By Julia Munchel
I remember being so excited when my intern caught my eye that morning.
"Do you want to present a patient in the ED?"
Yes! This was finally my chance. Take a detailed history, do a physical exam, impress my attending with competence, or at the very least give him a reason to learn my name. But my excitement of impending success was quickly stifled upon reading the note. Its first line was as follows: 21 year old female known under many aliases to ED staff was brought in by NYPD after being thrown naked from a vehicle.
A little hot spring of panic begins to well up within me. Be cool. Looking up I manage to catch Natalie's eye and motion her to come over.
"Read this note."
She leans over and smiles in spite of herself, saying, "Do you want me to come with you to the ED?"
"I should be fine. I can handle an interview. What's the absolute worst that can happen? She'll yell at me? She'll realize I'm just a stupid medical student pretending I know how to work the blood pressure cart? "Yes, if you have time. But if you don't that's totally cool. Obviously."
Walking down to the ED I carefully take the steps one at a time. What I know is that this patient was brought in by NYPD, against her will, with a urine toxicology positive for cannabinoids, cocaine, and methamphetamine. End of story. What will my attending want to know? What will my first question be? How will I introduce myself? I could just say my name and leave my role in the medical team up to her imagination. Technically it's not lying. Technically. What will I say if she's angry? What will I do if she wants to leave? Can she leave? I take deep, conscious breaths and stand a little straighter as we arrive outside her room.
All I see is hair. A shock of greasy, stringy clumps poking out from white sheets. Kneeling down I gently shake her.
"Ms. Valentine? Ms. Valentine? Can I talk to you for a moment?"
I look around self-consciously. It's probably not her real name. She makes no sound or movement. I shake her a little more vigorously this time.
"MS. VALENTINE? CAN YOU HEAR ME?"
Again no response. I turn to Natalie
"What should we do?"
Natalie shrugs, equally at a loss. The only solution I can come up with is to make one last honest attempt to wake Ms. Valentine. As I shake her back and forth, the bed begins to roll, escaping from my fingertips. Immediately I give up, suddenly preoccupied by the fear that some nurse is going to wander by just in time to catch me assaulting this patient.
"Well, I guess we should go back upstairs and ask Dr. Poll what we we're supposed to do."
"Yeah," Natalie agrees. "Just write ‘Patient unarousable' or ‘Unable to conduct physical exam'."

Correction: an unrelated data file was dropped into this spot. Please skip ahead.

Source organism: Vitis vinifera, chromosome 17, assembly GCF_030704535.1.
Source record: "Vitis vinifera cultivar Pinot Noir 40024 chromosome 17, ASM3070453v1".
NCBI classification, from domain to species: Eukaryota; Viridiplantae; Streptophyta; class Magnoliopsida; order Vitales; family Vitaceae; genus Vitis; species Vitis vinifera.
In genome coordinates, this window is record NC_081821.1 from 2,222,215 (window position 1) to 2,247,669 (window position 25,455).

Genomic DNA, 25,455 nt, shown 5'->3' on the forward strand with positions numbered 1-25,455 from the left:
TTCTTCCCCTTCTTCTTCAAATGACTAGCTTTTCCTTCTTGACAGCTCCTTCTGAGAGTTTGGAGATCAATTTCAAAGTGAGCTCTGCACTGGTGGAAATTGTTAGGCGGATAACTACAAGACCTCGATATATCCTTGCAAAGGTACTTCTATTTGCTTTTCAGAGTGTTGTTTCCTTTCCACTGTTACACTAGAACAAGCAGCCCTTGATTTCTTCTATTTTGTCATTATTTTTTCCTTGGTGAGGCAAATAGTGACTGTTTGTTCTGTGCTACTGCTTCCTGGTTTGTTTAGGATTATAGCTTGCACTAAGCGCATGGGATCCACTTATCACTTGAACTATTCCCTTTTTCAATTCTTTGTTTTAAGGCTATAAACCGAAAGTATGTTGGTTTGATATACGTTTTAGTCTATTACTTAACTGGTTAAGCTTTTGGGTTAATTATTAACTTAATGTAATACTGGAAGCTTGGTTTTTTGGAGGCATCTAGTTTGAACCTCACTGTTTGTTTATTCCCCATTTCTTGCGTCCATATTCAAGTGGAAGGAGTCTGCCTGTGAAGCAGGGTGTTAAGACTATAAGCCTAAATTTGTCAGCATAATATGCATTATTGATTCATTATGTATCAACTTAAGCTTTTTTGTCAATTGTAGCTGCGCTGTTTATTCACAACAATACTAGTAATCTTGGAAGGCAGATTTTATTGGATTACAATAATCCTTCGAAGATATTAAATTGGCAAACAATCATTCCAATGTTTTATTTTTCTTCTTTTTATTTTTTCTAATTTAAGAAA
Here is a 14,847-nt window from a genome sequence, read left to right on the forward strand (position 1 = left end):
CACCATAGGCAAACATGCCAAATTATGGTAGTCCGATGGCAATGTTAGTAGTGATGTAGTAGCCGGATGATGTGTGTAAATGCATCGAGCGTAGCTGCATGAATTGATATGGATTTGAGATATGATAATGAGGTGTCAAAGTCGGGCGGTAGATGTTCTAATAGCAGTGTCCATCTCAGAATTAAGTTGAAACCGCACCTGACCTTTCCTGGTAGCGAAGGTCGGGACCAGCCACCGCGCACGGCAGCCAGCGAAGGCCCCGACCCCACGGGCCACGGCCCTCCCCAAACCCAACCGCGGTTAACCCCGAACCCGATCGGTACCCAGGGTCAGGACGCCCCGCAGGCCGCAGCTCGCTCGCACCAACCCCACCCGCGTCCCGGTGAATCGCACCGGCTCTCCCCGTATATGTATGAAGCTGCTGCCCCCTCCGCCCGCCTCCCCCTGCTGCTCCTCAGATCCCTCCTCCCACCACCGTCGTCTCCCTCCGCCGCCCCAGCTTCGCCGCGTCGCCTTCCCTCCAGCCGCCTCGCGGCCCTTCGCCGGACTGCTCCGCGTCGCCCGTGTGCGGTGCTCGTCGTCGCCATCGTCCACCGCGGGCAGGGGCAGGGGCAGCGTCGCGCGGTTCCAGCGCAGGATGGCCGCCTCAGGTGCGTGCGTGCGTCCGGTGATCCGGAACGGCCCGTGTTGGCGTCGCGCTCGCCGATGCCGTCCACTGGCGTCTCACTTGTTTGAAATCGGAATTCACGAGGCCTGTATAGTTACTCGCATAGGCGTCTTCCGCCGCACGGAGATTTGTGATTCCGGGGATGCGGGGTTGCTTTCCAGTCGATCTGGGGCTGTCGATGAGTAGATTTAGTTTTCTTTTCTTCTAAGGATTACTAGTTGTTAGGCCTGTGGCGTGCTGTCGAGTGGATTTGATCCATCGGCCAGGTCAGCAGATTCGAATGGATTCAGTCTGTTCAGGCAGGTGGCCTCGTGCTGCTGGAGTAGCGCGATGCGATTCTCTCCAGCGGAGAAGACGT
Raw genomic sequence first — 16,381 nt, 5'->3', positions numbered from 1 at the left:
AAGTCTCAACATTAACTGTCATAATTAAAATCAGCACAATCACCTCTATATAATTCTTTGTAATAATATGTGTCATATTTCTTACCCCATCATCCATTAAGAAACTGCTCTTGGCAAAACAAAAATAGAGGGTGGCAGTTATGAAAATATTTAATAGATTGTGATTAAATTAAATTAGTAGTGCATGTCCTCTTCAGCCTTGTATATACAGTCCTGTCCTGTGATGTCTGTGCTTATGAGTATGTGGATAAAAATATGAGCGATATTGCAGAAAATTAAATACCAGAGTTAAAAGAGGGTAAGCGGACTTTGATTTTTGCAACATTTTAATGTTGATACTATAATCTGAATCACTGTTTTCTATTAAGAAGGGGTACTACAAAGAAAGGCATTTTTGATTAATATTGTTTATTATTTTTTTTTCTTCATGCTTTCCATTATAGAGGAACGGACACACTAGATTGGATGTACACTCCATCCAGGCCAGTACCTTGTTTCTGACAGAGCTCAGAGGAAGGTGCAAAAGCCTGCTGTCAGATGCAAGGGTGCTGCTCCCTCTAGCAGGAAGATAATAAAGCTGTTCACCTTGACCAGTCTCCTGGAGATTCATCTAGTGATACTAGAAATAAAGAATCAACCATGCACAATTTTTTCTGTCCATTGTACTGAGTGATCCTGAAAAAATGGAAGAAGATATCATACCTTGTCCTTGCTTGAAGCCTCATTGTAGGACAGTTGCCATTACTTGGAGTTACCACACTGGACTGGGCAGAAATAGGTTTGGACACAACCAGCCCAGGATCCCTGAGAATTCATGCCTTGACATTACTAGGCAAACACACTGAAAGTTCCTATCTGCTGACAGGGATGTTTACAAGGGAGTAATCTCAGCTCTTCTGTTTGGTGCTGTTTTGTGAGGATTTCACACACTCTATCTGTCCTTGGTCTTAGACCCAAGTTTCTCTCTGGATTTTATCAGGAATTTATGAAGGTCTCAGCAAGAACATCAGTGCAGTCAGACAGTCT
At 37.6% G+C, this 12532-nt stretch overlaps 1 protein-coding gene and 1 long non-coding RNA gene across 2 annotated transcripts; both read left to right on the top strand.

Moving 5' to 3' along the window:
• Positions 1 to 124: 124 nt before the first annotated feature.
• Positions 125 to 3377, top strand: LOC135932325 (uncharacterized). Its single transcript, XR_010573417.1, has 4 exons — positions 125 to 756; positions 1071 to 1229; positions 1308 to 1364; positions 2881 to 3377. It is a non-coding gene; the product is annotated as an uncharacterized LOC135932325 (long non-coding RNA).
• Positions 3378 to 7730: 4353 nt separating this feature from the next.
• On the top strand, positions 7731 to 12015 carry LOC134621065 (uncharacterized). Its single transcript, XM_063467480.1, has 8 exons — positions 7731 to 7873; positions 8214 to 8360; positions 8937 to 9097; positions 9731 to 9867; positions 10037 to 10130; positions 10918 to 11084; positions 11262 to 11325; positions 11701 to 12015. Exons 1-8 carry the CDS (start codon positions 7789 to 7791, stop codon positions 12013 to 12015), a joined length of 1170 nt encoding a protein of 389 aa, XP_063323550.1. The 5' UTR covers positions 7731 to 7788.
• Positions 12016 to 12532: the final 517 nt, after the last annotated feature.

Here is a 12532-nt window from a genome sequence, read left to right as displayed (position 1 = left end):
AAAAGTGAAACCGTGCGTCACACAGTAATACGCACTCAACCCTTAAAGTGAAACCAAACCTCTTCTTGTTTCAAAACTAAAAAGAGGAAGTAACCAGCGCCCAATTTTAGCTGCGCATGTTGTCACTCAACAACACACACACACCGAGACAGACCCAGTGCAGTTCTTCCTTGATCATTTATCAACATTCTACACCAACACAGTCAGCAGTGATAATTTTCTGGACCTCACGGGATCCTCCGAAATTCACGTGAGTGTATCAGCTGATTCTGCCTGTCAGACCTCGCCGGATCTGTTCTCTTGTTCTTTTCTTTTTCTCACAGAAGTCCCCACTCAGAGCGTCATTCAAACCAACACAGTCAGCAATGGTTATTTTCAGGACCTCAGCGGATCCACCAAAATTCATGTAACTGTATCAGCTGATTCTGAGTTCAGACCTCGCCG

It feels like a ridiculous reason.
By the time we get back to the floor our attending is already rounding. Following him into each patient room I attempt to lurk at the back of the herd. I need time to organize my presentation. I know her name, not her real name, but a name. She has a medical records number. She is naked. My first presentation and all I have to present is: 21 year old intoxicated female, found naked, currently asleep in room M-12.
"We have a patient in the ED?" Dr. Poll finally asks, looking around.
I make eye contact, or at least attempt to make eye contact. "Yeah. M-12".
"Lets go," he curtly replies, opening the door to the stairwell.
Running behind I present the meager sentence I have prepared. I think I see him nod and take that to mean he has heard.
Ms. Valentine is now moving in sharp, staccato bursts. She sees us enter and flops to face the wall, a single butt cheek exposed.
"Ms. Valentine," Dr. Poll says. "You are naked. Cover yourself."
He pulls the sheet down.
She looks over her shoulder, squinting, and for the first time I can see her face. It is crusted over, her features obscured by scabs. Quickly she burrows back under the covers ignoring us.
"If she doesn't want to talk to us she doesn't want to talk to us," Dr. Poll says. "We'll come back tomorrow."
As the team files out of the room I try to imagine what this nameless girl is thinking but invariably come up short. She seems to be this thing; this creature of the deep washed up on the shore after a great storm. A humongous jaw bleached white by the sea air, filled with row upon row of tiny, sharp teeth. I can only imagine what the rest of the animal was like, how it related to its world, how it came to be stranded on the beach. When I press myself to think of how she feels or who her parents are or the things she enjoys my mind is black. And I am scared.